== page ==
Declare a static variable or create a static array.
Static [Scope] $variable [ = initializer ]
Static [Scope] $aArray[subscript 1]...[subscript n] [ = initializer ]
|Scope||An optional modifier, Local or Global that indicates where the variable is visible.|
|$variable||The name of the static variable to declare.|
|initializer||The value that will be initially assigned to the variable. The initializer can be a function call of involve mathematical or string operations. This initializer is only evaluated the first time this variable declaration is encountered.|
|subscript||The number of elements to create for the array dimension, indexed 0 to n-1.|
The Static keyword can appear on the line before the optional scope specifier, or after. e.g. Local Static or Static Local are both acceptable.
If the scope specifier Local is used, then the static variable is visible and usable only in the function in which it is declared and it's resolved in the environment of execution (logical scope). This means that conditionally declared variable is visible only when declaration condition is met. If the scope specifier Global is used, then the static variable is visible and usable in all parts of the script; in this regard, a Global Static has very little difference from a Global variable. If the scope specifier is not used, then the static variable will be created in the local scope; in this way, Static is similar to Dim.
The difference between Local and Static is variable lifetime. Local variables are only stored while the function is called and are visible only within the function in which they are declared; when the function returns, all its local variables are released. Static variables are likewise visible only in the function in which they are declared, but they continue to exist, retaining their last value, after the function finishes execution. When looking for variables, the local scope is checked first and then the global scope second.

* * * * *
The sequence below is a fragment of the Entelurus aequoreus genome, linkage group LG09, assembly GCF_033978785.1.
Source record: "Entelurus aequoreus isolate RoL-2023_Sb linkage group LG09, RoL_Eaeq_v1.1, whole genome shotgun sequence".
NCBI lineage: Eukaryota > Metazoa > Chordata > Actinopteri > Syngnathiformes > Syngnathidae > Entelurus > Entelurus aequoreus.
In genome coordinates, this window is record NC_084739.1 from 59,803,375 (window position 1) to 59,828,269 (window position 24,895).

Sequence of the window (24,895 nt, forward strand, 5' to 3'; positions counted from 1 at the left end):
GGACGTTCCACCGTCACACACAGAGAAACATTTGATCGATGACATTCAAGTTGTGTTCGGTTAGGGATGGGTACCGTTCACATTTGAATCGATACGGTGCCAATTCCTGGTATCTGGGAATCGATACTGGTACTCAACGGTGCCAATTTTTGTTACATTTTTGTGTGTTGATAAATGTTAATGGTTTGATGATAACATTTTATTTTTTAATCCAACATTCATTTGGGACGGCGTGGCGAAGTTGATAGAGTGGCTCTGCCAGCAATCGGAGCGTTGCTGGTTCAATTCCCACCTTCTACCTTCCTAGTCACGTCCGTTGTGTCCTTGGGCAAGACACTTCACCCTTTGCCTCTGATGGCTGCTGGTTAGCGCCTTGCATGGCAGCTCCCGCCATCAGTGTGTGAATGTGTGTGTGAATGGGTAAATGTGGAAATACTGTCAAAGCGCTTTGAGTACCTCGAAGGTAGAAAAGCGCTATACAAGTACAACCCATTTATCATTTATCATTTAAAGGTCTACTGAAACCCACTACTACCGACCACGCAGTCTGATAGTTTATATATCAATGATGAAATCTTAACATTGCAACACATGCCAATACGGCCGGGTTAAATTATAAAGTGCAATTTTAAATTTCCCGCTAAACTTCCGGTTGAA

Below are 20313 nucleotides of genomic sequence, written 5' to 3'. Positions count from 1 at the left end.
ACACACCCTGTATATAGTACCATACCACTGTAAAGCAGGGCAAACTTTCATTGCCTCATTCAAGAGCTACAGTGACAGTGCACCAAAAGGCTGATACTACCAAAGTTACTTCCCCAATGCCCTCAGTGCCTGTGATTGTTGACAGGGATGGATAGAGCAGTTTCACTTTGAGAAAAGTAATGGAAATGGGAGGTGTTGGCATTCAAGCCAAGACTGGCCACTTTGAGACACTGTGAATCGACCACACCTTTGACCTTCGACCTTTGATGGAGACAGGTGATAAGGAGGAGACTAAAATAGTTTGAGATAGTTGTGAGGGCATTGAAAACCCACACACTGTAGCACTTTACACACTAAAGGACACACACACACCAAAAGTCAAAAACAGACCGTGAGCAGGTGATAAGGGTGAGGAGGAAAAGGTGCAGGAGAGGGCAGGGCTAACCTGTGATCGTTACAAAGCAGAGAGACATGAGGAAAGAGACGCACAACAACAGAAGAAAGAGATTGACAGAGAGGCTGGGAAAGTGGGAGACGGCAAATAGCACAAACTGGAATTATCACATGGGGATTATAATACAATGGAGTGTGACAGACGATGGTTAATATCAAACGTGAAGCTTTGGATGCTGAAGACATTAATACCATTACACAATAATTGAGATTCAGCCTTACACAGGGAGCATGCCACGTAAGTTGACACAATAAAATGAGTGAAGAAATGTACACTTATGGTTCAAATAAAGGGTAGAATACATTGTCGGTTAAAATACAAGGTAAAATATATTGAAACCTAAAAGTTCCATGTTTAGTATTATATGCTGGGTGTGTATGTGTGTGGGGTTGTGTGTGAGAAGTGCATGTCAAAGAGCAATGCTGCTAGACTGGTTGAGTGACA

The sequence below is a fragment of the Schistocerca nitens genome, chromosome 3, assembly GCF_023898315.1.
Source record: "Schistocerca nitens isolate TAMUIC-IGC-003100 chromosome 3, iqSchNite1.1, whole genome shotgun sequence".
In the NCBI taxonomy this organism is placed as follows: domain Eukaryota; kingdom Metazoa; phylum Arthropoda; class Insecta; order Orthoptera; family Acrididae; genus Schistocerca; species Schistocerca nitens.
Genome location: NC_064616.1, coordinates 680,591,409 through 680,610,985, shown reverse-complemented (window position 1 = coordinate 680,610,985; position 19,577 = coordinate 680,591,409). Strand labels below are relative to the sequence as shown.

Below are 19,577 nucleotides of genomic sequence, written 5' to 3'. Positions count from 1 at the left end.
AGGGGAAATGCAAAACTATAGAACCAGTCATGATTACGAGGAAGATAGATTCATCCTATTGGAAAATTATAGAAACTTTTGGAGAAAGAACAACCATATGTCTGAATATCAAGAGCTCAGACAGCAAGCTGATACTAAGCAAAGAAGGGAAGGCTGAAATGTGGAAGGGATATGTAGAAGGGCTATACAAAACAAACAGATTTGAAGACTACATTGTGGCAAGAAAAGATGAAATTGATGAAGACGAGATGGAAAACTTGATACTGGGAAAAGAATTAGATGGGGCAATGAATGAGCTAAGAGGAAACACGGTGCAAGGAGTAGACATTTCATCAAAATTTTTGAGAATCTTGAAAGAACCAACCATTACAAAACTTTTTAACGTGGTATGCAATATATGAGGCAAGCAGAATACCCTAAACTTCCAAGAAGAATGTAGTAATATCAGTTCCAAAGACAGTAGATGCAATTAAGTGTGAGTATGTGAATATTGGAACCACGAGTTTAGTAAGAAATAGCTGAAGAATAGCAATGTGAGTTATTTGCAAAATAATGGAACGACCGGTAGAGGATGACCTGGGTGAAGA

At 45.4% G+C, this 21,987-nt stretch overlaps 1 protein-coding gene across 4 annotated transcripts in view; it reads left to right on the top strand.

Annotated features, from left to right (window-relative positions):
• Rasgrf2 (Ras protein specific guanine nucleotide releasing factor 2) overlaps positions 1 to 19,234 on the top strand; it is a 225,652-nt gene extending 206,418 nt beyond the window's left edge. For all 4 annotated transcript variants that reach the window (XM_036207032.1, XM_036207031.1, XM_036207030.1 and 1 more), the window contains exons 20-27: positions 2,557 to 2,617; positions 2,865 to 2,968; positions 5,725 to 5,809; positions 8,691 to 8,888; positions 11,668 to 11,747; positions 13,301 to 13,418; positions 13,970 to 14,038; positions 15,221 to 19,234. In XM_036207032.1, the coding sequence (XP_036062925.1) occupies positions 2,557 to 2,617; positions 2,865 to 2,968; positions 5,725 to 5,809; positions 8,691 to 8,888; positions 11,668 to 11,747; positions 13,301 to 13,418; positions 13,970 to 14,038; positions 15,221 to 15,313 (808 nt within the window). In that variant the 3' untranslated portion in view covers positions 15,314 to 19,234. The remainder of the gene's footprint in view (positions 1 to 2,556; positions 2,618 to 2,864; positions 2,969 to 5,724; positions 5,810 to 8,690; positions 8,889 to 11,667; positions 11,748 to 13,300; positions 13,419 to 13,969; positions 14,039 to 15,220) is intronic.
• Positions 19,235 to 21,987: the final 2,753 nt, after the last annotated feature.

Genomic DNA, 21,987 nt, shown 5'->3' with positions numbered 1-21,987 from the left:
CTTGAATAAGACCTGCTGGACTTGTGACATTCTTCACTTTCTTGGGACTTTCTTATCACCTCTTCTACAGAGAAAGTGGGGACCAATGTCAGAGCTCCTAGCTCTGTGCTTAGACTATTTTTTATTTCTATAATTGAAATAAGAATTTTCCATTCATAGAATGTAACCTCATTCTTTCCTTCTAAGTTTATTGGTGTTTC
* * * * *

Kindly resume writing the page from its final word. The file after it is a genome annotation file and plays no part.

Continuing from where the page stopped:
The Static keyword performs similar functions to the Global/Local/Dim keywords.
Static $a, $b, $c
Static $a = 2, $b = 10, $c = 20
AutoItSetOption, Local, ReDim, UBound
#include <MsgBoxConstants.au3> ; Call the Example function to initialize the Static variable in Local scope. Example() ; Call the Example function a second time to show that the variable has retained the data we last assigned to it. Example() Func Example() Local Static $sString = "This is a line of text which is declared using a Static variable in Local scope." & @CRLF & @CRLF & _ "The variable $sString will now be visible to this function only and until the script closes." MsgBox($MB_SYSTEMMODAL, "", $sString) $sString = "If using just Local scope this string wouldn't be visible if this function was called multiple times, but since we're using the Static keyword" & @CRLF & _ "the variable $sString will retain the data last assigned to it." EndFunc ;==>Example
#include <MsgBoxConstants.au3> Example() Func Example() SomeFunc() ; This will display a message box of 1, 1. SomeFunc() ; This will display a message box of 1, 2. SomeFunc() ; This will display a message box of 1, 3. EndFunc ;==>Example Func SomeFunc() ; This initialises a Static variable in Local scope. When a variable is declared just in Local scope (within a Function,) ; it's destroyed when the Function ends/returns. This isn't the case for a Static variable. The variable can't be ; accessed from anywhere else in the script apart from the Function it was declared in. Local Static $vVariableThatIsStatic = 0 Local $vVariableThatIsLocal = 0 $vVariableThatIsLocal += 1 ; This will always be 1 as it was destroyed once returned from SomeFunc. $vVariableThatIsStatic += 1 ; This will increase by 1. MsgBox($MB_SYSTEMMODAL, $vVariableThatIsLocal, $vVariableThatIsStatic) EndFunc ;==>SomeFunc